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Letters
January 27, 1999

The Role of Alcohol and Social Stress in Russia's Mortality Rate—Reply

Author Affiliations
 

Margaret A.Winker, MDIndividualAuthorPhil B.FontanarosaMD, Senior EditorsIndividualAuthor

JAMA. 1999;281(4):321-322. doi:10-1001/pubs.JAMA-ISSN-0098-7484-281-4-jbk0127

In Reply: We agree with Dr Vlassov that the conditions generated by the transition to a market economy have influenced the recent unfavorable mortality trends. However, it is important to identify what aspects of the transition were involved and how these broader social and economic forces were translated into mortality.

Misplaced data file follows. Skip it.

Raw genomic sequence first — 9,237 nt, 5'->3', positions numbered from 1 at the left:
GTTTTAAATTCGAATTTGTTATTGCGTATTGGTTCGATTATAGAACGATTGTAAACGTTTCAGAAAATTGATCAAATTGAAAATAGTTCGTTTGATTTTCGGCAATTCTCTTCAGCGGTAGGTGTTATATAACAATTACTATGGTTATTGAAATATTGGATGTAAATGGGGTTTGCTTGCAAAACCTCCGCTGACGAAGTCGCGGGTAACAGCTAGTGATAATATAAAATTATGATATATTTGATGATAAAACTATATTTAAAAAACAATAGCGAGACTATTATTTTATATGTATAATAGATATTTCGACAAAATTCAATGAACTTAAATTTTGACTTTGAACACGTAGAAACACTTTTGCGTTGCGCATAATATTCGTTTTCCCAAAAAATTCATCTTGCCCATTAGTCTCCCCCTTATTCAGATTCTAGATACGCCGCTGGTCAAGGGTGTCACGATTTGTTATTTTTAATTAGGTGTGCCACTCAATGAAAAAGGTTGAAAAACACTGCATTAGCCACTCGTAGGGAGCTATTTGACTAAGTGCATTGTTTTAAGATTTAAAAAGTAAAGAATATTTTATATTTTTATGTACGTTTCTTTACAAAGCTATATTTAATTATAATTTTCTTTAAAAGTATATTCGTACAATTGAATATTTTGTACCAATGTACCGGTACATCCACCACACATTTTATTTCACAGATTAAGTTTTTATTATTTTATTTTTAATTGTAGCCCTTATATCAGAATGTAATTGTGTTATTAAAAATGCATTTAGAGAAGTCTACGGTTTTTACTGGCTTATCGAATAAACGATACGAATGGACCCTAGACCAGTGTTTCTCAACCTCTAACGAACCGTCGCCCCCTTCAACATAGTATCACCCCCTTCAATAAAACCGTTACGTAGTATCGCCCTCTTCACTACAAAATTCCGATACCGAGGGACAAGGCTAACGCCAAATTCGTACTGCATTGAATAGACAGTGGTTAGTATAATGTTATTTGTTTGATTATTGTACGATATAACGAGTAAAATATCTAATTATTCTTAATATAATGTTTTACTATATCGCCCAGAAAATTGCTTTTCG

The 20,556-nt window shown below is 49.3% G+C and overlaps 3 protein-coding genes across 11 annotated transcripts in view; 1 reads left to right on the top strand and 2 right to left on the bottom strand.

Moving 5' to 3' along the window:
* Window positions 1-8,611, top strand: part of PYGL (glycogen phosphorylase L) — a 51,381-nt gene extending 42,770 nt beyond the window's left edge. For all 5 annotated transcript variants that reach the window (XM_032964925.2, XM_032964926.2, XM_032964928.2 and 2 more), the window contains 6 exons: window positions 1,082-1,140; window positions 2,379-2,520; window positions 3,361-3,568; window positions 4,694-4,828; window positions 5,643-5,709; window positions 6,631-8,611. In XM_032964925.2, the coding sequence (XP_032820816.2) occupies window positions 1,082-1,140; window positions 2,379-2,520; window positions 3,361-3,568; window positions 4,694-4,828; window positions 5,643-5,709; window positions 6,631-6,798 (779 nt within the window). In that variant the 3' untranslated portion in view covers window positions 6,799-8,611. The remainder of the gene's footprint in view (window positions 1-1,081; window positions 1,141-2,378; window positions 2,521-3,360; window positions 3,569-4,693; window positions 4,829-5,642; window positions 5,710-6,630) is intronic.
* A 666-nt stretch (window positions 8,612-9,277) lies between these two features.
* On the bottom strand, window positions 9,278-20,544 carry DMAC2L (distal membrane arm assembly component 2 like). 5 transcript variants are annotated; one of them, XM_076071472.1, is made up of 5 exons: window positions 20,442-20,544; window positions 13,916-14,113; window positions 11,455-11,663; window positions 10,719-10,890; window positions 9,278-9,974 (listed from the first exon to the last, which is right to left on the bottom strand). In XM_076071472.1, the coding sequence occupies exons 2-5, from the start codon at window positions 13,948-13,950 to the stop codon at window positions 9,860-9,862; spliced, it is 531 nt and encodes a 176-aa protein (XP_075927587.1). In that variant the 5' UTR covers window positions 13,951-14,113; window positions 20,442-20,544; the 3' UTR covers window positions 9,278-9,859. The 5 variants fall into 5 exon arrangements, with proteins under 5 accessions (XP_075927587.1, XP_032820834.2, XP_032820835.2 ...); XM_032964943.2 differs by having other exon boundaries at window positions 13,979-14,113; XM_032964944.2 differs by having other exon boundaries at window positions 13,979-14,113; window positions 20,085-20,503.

Mortality trends in Russia and other parts of the former Soviet Union are very different from those in other formerly communist countries. A comprehensive analysis1 showed that only moderate and short-lived decreases in male life expectancy (<1 year) occurred in Eastern Europe between 1988 and 1990. Subsequently, Poland and the Czech Republic have seen significant improvements in mortality. This contrasts with the sharp 6-year decrease in life expectancy in Russia and similar decreases in other former Soviet republics in the early 1990s.

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